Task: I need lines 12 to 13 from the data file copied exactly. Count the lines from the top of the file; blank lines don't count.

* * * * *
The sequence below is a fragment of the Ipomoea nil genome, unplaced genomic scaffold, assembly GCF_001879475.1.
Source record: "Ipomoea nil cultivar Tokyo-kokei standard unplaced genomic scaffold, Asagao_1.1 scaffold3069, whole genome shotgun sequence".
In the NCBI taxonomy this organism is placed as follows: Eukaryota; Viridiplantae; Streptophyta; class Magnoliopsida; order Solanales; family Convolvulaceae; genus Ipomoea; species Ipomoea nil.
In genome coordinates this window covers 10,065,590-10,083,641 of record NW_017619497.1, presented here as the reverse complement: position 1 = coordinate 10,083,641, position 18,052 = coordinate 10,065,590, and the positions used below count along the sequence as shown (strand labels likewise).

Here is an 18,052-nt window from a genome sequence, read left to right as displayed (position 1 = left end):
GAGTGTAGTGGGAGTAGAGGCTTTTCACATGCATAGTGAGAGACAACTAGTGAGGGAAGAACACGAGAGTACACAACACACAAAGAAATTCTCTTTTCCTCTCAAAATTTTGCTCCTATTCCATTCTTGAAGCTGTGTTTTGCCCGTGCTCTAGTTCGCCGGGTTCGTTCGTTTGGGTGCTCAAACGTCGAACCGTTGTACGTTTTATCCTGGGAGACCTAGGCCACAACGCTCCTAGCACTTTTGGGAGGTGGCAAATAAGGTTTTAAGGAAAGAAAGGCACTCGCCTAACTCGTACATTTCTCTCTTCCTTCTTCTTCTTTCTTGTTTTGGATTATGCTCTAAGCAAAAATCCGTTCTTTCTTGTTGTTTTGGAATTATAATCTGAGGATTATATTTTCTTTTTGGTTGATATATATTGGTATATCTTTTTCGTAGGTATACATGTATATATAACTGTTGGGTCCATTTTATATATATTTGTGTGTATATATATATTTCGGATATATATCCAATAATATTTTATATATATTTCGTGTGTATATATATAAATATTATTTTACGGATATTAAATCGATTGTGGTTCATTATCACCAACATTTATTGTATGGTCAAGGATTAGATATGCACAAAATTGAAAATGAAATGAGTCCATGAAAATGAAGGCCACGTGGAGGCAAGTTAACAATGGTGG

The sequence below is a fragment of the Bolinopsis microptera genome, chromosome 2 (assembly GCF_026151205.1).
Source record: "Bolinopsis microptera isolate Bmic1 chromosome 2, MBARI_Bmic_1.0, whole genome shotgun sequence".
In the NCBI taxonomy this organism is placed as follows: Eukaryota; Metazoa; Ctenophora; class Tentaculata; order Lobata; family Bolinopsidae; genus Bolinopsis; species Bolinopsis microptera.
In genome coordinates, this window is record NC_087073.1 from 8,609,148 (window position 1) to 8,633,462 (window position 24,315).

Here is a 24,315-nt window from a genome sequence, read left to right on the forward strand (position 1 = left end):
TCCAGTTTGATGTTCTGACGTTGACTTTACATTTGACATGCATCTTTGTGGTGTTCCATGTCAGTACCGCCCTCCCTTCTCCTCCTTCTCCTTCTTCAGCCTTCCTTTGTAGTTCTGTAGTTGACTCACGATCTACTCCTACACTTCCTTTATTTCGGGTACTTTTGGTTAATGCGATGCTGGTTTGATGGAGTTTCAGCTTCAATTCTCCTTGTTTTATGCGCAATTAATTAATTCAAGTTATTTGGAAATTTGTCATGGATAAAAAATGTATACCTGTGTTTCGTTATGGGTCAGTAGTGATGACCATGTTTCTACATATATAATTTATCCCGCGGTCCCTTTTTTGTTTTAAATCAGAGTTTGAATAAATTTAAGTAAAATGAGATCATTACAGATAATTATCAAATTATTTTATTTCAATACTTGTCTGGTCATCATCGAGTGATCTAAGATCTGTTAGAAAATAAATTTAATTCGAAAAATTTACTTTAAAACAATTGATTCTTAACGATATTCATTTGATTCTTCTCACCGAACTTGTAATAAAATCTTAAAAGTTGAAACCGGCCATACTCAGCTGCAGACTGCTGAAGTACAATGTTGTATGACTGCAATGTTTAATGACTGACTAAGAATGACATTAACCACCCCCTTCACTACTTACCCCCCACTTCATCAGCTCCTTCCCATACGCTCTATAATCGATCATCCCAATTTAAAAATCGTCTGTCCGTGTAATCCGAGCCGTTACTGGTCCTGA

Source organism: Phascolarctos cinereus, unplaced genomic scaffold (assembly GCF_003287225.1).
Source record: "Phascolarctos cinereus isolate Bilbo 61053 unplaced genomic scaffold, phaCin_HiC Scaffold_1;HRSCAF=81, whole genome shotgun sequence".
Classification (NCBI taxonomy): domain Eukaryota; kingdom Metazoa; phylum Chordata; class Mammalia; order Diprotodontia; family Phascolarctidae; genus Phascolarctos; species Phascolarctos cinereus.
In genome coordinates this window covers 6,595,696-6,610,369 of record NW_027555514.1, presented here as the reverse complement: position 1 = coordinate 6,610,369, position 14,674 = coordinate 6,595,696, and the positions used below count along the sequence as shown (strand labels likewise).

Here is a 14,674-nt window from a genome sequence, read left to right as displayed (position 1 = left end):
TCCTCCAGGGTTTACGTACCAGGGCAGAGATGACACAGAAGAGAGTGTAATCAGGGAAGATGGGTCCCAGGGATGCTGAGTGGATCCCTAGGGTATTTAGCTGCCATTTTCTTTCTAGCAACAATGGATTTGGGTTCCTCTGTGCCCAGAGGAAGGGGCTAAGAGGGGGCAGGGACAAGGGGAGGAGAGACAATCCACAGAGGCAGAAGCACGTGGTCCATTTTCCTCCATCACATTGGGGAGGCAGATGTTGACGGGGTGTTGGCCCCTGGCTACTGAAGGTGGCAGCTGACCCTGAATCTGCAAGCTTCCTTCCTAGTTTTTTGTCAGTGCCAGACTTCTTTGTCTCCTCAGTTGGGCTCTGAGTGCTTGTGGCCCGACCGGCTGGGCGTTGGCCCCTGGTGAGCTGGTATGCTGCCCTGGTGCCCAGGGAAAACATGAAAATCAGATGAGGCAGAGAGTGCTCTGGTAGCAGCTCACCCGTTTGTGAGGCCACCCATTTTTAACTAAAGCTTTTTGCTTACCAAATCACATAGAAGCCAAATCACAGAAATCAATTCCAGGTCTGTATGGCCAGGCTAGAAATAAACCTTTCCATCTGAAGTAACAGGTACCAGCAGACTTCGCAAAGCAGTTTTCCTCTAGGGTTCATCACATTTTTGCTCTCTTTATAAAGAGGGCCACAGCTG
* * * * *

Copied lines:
TCCAGTTTGATGTTCTGACGTTGACTTTACATTTGACATGCATCTTTGTGGTGTTCCATGTCAGTACCGCCCTCCCTTCTCCTCCTTCTCCTTCTTCAGCCTTCCTTTGTAGTTCTGTAGTTGACTCACGATCTACTCCTACACTTCCTTTATTTCGGGTACTTTTGGTTAATGCGATGCTGGTTTGATGGAGTTTCAGCTTCAATTCTCCTTGTTTTATGCGCAATTAATTAATTCAAGTTATTTGGAAATTTGTCATGGATAAAAAATGTATACCTGTGTTTCGTTATGGGTCAGTAGTGATGACCATGTTTCTACATATATAATTTATCCCGCGGTCCCTTTTTTGTTTTAAATCAGAGTTTGAATAAATTTAAGTAAAATGAGATCATTACAGATAATTATCAAATTATTTTATTTCAATACTTGTCTGGTCATCATCGAGTGATCTAAGATCTGTTAGAAAATAAATTTAATTCGAAAAATTTACTTTAAAACAATTGATTCTTAACGATATTCATTTGATTCTTCTCACCGAACTTGTAATAAAATCTTAAAAGTTGAAACCGGCCATACTCAGCTGCAGACTGCTGAAGTACAATGTTGTATGACTGCAATGTTTAATGACTGACTAAGAATGACATTAACCACCCCCTTCACTACTTACCCCCCACTTCATCAGCTCCTTCCCATACGCTCTATAATCGATCATCCCAATTTAAAAATCGTCTGTCCGTGTAATCCGAGCCGTTACTGGTCCTGA

Source organism: Phascolarctos cinereus, unplaced genomic scaffold (assembly GCF_003287225.1).